Device can detect fake meat and fishSiobhan Treacy | April 02, 2021
Researchers have developed a device that can help detect fake fish and meat.
Meat and fish fraud costs billions of dollars a year and causes problems for people with allergies and religious or cultural reasons to avoid certain meats or fish. The current detection methods are accurate but slow and tedious. Currently, random production inspections are used to find fake meats. Molecular techniques, like polymerase chain reaction (PCR) tests, are highly accurate, but this analysis is performed off-site and can take hours to days.
Previous studies have created more direct and on-site food analysis methods with mass spectrometry. This was promising, but the methods destroyed samples during the process or required extra sample preparation steps that added time. The team has used these studies to create the handheld MasSpec Pen.
The MasSpec Pen is a handheld device that gently extracts compounds from the material’s surface in seconds for analysis by mass spectrometer. After it was developed, the researchers wanted to see if it could be used to test for fake meat and fish.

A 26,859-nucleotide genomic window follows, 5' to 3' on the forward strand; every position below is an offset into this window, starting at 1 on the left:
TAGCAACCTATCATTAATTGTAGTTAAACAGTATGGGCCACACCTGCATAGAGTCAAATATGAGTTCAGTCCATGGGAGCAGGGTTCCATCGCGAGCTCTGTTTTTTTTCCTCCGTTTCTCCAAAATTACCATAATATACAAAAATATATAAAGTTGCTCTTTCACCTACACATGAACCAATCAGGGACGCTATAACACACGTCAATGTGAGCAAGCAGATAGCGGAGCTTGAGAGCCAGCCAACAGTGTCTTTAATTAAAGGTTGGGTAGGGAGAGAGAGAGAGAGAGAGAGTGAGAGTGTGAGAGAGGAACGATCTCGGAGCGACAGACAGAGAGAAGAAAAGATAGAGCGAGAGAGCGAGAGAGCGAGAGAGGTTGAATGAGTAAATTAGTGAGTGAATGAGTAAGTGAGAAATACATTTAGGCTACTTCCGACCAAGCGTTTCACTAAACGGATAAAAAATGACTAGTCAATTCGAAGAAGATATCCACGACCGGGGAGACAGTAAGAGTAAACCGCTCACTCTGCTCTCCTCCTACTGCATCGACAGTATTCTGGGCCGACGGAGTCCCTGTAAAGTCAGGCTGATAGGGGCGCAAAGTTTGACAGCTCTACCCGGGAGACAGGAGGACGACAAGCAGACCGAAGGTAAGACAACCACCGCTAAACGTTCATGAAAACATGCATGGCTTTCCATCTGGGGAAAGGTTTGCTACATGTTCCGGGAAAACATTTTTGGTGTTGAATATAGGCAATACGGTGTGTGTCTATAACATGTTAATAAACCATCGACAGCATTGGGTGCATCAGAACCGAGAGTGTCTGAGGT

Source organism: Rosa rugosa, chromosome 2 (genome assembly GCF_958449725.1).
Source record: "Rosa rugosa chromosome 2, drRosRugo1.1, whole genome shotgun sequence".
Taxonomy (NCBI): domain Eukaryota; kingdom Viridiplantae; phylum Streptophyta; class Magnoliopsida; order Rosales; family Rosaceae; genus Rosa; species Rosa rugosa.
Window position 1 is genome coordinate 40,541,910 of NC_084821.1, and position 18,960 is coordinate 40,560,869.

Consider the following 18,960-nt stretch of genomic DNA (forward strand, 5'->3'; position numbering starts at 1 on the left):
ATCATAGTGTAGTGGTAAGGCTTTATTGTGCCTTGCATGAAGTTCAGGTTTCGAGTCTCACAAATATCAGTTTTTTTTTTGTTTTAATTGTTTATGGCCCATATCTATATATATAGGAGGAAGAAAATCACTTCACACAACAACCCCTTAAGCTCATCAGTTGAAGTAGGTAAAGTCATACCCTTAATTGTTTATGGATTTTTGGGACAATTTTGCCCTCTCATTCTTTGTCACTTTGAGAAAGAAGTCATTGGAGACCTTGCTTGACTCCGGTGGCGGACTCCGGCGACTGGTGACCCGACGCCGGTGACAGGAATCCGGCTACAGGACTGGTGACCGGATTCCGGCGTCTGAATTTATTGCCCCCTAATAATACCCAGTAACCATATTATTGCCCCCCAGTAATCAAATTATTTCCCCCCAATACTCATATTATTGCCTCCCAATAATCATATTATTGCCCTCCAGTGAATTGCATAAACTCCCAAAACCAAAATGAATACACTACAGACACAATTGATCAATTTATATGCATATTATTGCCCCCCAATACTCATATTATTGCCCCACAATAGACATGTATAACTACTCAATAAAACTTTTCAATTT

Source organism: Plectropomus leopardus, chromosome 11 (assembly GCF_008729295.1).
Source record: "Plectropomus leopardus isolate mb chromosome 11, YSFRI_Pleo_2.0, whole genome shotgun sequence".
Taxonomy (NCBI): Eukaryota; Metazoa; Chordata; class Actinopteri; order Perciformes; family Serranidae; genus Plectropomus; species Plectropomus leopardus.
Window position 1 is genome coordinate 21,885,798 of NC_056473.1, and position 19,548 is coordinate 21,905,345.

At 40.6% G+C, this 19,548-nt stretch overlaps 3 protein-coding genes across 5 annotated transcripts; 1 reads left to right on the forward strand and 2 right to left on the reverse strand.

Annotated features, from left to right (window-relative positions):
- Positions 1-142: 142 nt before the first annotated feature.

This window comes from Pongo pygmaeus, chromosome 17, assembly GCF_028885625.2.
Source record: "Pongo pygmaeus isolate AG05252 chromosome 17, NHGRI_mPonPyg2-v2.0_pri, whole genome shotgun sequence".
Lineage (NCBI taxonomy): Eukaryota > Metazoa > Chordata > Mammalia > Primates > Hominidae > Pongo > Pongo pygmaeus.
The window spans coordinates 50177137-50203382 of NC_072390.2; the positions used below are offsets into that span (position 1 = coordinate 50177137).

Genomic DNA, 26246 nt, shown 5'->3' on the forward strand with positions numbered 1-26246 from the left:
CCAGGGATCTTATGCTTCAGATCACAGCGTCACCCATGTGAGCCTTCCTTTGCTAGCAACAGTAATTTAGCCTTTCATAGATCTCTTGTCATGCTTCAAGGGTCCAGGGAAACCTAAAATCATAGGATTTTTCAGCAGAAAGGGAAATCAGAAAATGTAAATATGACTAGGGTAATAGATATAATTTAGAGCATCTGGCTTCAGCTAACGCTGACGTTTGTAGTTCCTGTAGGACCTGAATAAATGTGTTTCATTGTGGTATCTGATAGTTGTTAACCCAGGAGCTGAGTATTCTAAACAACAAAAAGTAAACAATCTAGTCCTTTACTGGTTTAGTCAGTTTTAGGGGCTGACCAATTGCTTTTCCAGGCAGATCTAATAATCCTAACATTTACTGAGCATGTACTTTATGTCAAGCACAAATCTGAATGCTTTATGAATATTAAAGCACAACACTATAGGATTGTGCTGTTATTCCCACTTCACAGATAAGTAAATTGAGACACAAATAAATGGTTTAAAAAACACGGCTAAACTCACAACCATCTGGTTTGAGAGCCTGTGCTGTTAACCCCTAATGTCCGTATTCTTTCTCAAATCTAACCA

The MasSpec Pen was used to examine the molecular composition of grain-fed and grass-fed beef, chicken, pork, lamb, venison and five common fish species collected from grocery stores. The device tip was pressed against a sample, which then deposited a 20-μL droplet of solvent. This extracts sufficient amounts of molecules within three seconds to gather an accurate analysis. In total, the process takes 15 seconds without any pre-processing or harm to the sample surface.
The team also created authentication models to find unique patterns of molecules including carnosine, anserine, succinic acid, xanthine and taurine. It distinguished the pure meat types from each other, beef based on their eating habits and five types of fish. The models had 100% accuracy at identification and were approximately 720 times faster than current PCR methods.
The researchers plan to expand the method to other meat products.
A paper on this research was published in the Journal of Agricultural and Food Chemistry.